Updated information on housing for asylum seekers

Whilst the issues around housing for asylum seekers in Home Office dispersed accommodation is changing rapidly, we have updated our information sheets on both the housing situation in general, and the new contract.

Do note that nearly all areas in the UK are due to receive some asylum seekers under new dispersal rules, so do watch out what is happening in your area, and get in touch with us if there are any problems with the housing.

The updated housing document is here housing May 21 05 18

and the latest news on the new Housing Contract is here Asylum accommodation update 21 05 18

these are also added to our “documents ” section on this website.

STOP PRESS ! The news has just come through that Newcastle Council has lost the tribunal case on forced shared rooms, to landlord Jomast.  we will comment and update documents tomorrow

A letter to the new Home Secretary, Sajid Javid

A letter to Sajid Javid, Home Secretary, from Liberal Democrats for Seekers of Sanctuary.

Dear Home Secretary,

We are writing to wish you every success as you review the immigration and asylum system you have inherited, and seek to make it more humane as befits today’s Britain.

From our own work specifically on the problems faced by asylum seekers, we feel certain you will be able to use the wealth of information on the workings of the present system, collected over the years by charitable and campaigning organisations such as the Refugee Council, Refugee Action, Detention Forum and Amnesty International who have been working with parliamentarians to secure reform.

Your staff will also be able to put you in touch with NGOs such as AVID and Freed Voices, who can inform you from experience of the reality of immigration detention. As you will no doubt be aware, the UK is the only country in Europe (including Russia), which retains indefinite detention for immigration purposes. This gives the UK the opportunity to play an active role in UNHCR’s `Beyond Detention’ initiative, which is currently looking at alternatives to detention.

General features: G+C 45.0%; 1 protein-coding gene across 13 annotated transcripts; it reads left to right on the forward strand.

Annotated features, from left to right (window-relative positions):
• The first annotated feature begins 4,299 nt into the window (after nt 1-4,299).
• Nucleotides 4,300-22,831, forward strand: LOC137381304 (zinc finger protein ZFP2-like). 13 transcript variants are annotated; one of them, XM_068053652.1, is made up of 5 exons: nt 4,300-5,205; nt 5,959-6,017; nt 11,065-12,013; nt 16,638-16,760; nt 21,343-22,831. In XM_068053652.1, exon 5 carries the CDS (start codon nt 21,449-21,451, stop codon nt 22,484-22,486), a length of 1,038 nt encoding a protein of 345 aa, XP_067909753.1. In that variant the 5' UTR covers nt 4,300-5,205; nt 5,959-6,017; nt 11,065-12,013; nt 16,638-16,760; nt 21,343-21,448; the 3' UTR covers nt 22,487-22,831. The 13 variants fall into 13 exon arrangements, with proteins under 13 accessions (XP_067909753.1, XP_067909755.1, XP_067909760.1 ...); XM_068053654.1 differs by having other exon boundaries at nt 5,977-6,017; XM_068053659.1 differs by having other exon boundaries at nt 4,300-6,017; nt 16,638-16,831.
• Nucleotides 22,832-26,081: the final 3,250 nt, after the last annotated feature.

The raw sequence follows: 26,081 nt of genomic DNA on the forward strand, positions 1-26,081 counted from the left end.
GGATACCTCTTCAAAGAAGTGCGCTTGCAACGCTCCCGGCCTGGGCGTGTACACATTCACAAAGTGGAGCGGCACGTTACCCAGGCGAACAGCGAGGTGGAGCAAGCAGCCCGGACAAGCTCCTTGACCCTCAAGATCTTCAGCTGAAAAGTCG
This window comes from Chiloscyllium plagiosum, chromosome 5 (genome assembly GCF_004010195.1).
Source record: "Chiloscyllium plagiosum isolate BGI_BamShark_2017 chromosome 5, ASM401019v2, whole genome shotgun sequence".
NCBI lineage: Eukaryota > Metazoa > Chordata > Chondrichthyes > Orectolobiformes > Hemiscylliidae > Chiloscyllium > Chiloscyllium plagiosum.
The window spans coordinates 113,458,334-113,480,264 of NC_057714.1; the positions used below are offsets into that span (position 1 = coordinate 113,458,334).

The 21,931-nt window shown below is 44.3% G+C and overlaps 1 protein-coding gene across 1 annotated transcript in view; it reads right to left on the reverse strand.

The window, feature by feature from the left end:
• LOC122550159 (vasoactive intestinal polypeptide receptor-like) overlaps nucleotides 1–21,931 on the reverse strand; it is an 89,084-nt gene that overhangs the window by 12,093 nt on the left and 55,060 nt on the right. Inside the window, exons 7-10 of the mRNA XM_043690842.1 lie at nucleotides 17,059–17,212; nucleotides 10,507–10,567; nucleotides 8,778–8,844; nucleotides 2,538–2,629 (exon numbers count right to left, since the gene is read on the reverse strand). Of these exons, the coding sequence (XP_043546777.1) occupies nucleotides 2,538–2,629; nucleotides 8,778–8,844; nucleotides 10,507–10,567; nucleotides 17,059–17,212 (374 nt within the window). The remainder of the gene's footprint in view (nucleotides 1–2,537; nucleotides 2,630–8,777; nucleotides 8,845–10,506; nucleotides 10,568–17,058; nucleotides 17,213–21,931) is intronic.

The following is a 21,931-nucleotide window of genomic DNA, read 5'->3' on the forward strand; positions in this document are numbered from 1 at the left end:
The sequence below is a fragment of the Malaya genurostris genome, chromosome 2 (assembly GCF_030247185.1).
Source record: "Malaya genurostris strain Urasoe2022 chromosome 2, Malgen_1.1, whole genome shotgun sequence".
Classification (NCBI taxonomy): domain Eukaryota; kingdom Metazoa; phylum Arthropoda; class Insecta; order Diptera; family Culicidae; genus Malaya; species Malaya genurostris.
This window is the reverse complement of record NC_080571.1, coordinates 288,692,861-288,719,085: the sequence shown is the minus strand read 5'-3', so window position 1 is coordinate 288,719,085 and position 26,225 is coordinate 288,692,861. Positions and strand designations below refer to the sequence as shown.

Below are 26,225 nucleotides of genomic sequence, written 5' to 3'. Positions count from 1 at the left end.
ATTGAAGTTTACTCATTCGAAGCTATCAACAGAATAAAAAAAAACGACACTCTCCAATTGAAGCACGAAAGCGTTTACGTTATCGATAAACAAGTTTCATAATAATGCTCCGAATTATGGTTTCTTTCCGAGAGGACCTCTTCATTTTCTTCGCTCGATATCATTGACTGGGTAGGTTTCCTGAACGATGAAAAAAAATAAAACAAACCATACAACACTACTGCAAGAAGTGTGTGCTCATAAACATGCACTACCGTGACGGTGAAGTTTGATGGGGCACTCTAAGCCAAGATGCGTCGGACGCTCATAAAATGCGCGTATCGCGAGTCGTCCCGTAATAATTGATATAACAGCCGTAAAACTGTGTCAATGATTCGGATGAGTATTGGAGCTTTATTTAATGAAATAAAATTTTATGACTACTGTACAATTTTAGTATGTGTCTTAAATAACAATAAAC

The Windrush affair is likely to be the tip of the iceberg, and has highlighted the need for change in the core values of your department. We agree with you, Home Secretary, that asylum seekers, indeed all immigrants, should be treated with compassion, respect and dignity.

Too many Home Office decisions seem to come from the very un-British view that a person is guilty until proven innocent. If those applying to enter this country, especially those who have been through trauma to get here, were offered a sympathetic hearing with knowledgeable interpreters and were believed, far fewer Home Office decisions would be overturned on appeal.

We would ask you to look specifically at:

  • The poor level of initial decision making in immigration cases. Only the requisite number of well-qualified, and relevantly trained, Home Office staff can change this.
  • The practice of routinely detaining migrants for immigration purposes in prison-like Immigration Removal Centres. Unlike those convicted of a criminal offence, immigration detention is indefinite, doing real damage to detainees’ mental health. We refer to the APPG Inquiry into the Use of Immigration Detention, and the recommendations of the Government sponsored Shaw Report. You may also wish to read `Inside Immigration Detention UK` by Mary Bosworth (ISBN 9780198722571).
  • The length of time it takes, for some people years, for indefinite leave to remain to be granted, and the prohibition on taking paid employment in virtually all circumstances; if the length of time taken cannot be reduced, it would reduce the strain on the public purse if asylum seekers were allowed to seek work.
  • The high level of forced removals, especially those on chartered flights, and the return of people to unsafe (or unsafe for them) countries; for ex-offenders, please have your staff look carefully at the possibility of rehabilitation.
  • The lack of adequate financial support for asylum seekers who have been refused and are destitute but cannot be removed. There are many who exist in the UK only through the kindness of friends and sometimes strangers.
  • The less than generous treatment of refugees. It took press pictures of a dead child to persuade the Government to accept 20,000 refugees in 5 years and your own county, Worcestershire, has to date accepted just 50 with a promise of a further 50 this year. We welcome your own generosity in offering to meet members of the local refugee group. Through the SVPRS they arrived safely and legally, and we ask you to create more legal and safe routes to sanctuary in the UK for other similar groups. Also to speed up processes for taking unaccompanied children with established family links in the UK.

Finally we would ask you to take a direct interest in the work of Parliamentarians and especially the Home Affairs Select Committee and the APPGs on immigration and refugees. Members of our group have attended meetings in Portcullis House where ex-detainees and refugees have spoken, but we have never seen a senior member of the Home Office staff nor the Home Secretary there. Such meetings provide the opportunity to hear directly from those who have suffered most from the present immigration system.

We hope that you will succeed in making our immigration and asylum system fit for purpose, and will care more for individual people caught up in it than for removal and migration targets.

Yours sincerely,